Watcher55 wrote:Perhaps someone else has actually read the OUTLANDER series, but from what I understand, your premise is similar. What genre is that series?I know thats not really an answer, but it may be a place to start.
is a Historical Time Travel Romance
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Re: Genre confusion

Post by Chantelle.S. » July 20th, 2011, 12:59 am

@washingtonwriter - it's no problem at all. In fact the answer to your post helped answer some other concerns I had as well, so no need to apologise.
I watched Sourcecode last night with Jack Gyllenhaal, and realised that my interpretation of my novel and The Time Traveller's Wife is a bit off. The novel starts off with my MC being followed in her car, and her freaking out when she realises who is stalking her, and it all ends in a big nightmarish crash on the highway. She gets pretty close to dying and blacks out while she's trapped in the car, but when she comes around she finds herself at her parents' house in a different county, x amount of years younger. Eventually later on she figures out that her current Mr.Perfect-Obsessive-Boyfriend has the ability to turn back time.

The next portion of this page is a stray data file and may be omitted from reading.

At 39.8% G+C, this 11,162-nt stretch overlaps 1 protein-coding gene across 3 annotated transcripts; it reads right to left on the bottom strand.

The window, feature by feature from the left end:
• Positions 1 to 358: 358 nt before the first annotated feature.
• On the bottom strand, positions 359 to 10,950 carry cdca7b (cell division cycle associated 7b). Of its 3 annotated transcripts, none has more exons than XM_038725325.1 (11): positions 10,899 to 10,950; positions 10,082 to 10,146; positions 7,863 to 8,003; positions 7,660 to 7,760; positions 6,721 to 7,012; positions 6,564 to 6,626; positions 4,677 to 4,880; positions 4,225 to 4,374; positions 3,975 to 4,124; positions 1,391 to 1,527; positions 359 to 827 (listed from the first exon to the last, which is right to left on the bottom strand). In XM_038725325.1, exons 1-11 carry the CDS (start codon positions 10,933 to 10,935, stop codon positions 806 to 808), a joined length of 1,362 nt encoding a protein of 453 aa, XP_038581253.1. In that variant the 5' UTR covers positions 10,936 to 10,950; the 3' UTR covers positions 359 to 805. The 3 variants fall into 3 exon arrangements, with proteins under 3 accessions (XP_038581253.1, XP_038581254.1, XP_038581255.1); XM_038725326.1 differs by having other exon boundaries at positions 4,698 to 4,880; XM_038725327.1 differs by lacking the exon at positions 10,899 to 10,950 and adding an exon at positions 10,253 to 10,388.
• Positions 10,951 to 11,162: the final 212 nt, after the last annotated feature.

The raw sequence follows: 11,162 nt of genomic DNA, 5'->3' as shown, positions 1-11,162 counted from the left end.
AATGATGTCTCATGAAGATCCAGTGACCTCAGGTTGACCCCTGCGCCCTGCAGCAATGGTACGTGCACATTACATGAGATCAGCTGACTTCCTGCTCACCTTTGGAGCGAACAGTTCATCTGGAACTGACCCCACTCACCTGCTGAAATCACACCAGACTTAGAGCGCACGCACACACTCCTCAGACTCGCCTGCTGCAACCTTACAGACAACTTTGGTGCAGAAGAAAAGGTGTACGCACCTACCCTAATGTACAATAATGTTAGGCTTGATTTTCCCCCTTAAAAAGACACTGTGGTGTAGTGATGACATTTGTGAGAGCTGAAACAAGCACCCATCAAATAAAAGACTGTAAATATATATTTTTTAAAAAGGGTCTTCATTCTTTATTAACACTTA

I'm guessing that this is slightly different to actual time travel, but I don't know if there is another more suitable term for it. It's like Back to the Future where you don't have a double walking around and your actions can change the outcome of your future.

I'm planning on it only happening once or twice throughout the novel. The elements that I emphasise on most will be the romance factor, and the theme that will ride high with that is, I'm guessing from polymath's post on genres, supernatural e.g. the boyfriend has a pitch fork tail and little red horns that he hides very well. I've shaped his character after Loki, which is a mythical being.

But now, I'm confused about what to label it as: romance supernatural, or supernatural romance? Does it matter which comes first if those two elements are balanced out in the novel?